Small-town settings are local writer’s inspiration

By on October 15, 2010

by Keith Beebe
SUGAR GROVE—Just about every detail of Tammy Schmidt’s life has taken place locally. She grew up in Sugar Grove, was the editor for the Kaneland Krier, earned a degree in English from Northern Illinois University and student-taught at St. Charles East High School.

These days, Schmidt is an author under the pen name of Tamara Lyon, using small-town settings inspired by Sugar Grove, Elburn and Geneva in her novels.

“I began writing my first novel 10 years ago when my son was an infant. I’ve since had three novels released,” Schmidt said. “Every one of my books is unique. I pride myself on the fact that my novels don’t subscribe to one theme.”

Schmidt, a Kaneland class of 1993 graduate, worked for publications such as The Kane County Chronicle and The Elburn Herald before she wrote her first novel, “Falling to Him,” while managing her cleaning business and putting her husband, Chris, through medical school.

“I scrub toilets for a living, and I am still doing (it),” she said. “I took several career detours before (I came) back to writing.”

According to Schmidt, her second novel, “Fixing Forever Broken,” recently received a bronze IPPY award in the romance category. And her third novel, “The Ugly Tree,” was nominated for an Abraham Lincoln Award by a Lisle High School librarian.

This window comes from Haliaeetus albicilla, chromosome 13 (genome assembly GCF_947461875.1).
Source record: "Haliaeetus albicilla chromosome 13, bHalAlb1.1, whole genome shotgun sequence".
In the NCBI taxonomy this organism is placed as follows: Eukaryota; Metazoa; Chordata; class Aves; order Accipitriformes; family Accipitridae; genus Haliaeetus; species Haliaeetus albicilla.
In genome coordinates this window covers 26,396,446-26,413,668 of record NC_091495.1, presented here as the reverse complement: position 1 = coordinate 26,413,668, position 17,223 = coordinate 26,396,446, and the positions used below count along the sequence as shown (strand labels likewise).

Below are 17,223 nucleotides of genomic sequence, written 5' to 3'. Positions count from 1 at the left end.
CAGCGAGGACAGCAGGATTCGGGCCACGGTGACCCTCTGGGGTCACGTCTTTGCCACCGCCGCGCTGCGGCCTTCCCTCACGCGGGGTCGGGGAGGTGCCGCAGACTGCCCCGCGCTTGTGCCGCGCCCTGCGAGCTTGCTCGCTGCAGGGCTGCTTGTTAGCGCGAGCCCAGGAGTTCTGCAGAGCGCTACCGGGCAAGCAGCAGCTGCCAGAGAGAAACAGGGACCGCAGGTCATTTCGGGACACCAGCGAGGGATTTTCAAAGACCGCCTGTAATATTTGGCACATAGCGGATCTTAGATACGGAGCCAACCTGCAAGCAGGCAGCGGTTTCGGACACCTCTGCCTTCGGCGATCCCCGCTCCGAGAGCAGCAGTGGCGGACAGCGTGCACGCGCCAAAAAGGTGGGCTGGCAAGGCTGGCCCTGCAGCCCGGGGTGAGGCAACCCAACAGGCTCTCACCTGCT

Her next novel, “The Peel and Stick Heart,” is slated to be released in 2012.

Schmidt’s demanding work and family schedule has kept her from being able to consistently market and promote her novels, but she’s hoping a mini book-signing tour and also some speaking engagements at high schools in Illinois and Wisconsin will have more people talking about Tamara Lyon’s series of novels.

“(I’ll) talk about my journey as a writer and what brought me back to writing,” Schmidt said. “I also do a PowerPoint presentation on the publishing industry for students interested in a writing career.”

Schmidt said she plans to market her novels by giving presentations at women’s organizations, professional organizations and book clubs, and said she will employ out-of-the-box book promotion concepts, including “Meet the Author” events where she’ll sell and sign books and network at small gatherings hosted by her friends and family.

“This concept has been taking off like wildfire, as people are intrigued by and enjoy (the) idea of personal interaction with an author,” she said.

Schmidt will give a presentation Monday, Oct. 25, at the United Methodist Church in Sugar Grove, where she will read excerpts of her work, answer questions and sign books. She’ll also do a similar meet-and-greet on Saturday, Nov. 6, from 6:30 to 8:30 p.m. at the Methodist Church in Maple Park.

For more information about Schmidt’s novels, visit or search Tamara Lyon on Facebook.